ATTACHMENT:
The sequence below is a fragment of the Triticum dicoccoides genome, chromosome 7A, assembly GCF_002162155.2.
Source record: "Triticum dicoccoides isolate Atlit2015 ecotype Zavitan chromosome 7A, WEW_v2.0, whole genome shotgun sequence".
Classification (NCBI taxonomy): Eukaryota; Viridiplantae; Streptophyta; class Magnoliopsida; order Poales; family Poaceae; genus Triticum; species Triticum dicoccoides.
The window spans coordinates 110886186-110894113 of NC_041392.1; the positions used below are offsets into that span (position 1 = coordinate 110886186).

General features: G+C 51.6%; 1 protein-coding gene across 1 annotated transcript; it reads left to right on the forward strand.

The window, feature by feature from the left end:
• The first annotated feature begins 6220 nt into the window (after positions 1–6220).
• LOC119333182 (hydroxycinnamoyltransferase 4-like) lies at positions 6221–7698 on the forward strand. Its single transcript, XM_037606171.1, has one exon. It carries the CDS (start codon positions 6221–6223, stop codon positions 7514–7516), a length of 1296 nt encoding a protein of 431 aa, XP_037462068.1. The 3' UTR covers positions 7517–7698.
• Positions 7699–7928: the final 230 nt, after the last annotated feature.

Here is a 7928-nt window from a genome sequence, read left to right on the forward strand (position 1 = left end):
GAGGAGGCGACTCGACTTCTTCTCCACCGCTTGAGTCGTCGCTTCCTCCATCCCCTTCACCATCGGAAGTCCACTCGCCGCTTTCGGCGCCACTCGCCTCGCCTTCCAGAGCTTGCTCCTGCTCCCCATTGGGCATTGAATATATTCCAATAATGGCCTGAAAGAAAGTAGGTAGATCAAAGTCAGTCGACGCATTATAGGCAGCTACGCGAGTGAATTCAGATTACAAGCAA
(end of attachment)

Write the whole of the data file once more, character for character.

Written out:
The sequence below is a fragment of the Triticum dicoccoides genome, chromosome 7A, assembly GCF_002162155.2.
Source record: "Triticum dicoccoides isolate Atlit2015 ecotype Zavitan chromosome 7A, WEW_v2.0, whole genome shotgun sequence".
Classification (NCBI taxonomy): Eukaryota; Viridiplantae; Streptophyta; class Magnoliopsida; order Poales; family Poaceae; genus Triticum; species Triticum dicoccoides.
The window spans coordinates 110886186-110894113 of NC_041392.1; the positions used below are offsets into that span (position 1 = coordinate 110886186).

General features: G+C 51.6%; 1 protein-coding gene across 1 annotated transcript; it reads left to right on the forward strand.

The window, feature by feature from the left end:
• The first annotated feature begins 6220 nt into the window (after positions 1–6220).
• LOC119333182 (hydroxycinnamoyltransferase 4-like) lies at positions 6221–7698 on the forward strand. Its single transcript, XM_037606171.1, has one exon. It carries the CDS (start codon positions 6221–6223, stop codon positions 7514–7516), a length of 1296 nt encoding a protein of 431 aa, XP_037462068.1. The 3' UTR covers positions 7517–7698.
• Positions 7699–7928: the final 230 nt, after the last annotated feature.

Here is a 7928-nt window from a genome sequence, read left to right on the forward strand (position 1 = left end):
GAGGAGGCGACTCGACTTCTTCTCCACCGCTTGAGTCGTCGCTTCCTCCATCCCCTTCACCATCGGAAGTCCACTCGCCGCTTTCGGCGCCACTCGCCTCGCCTTCCAGAGCTTGCTCCTGCTCCCCATTGGGCATTGAATATATTCCAATAATGGCCTGAAAGAAAGTAGGTAGATCAAAGTCAGTCGACGCATTATAGGCAGCTACGCGAGTGAATTCAGATTACAAGCAA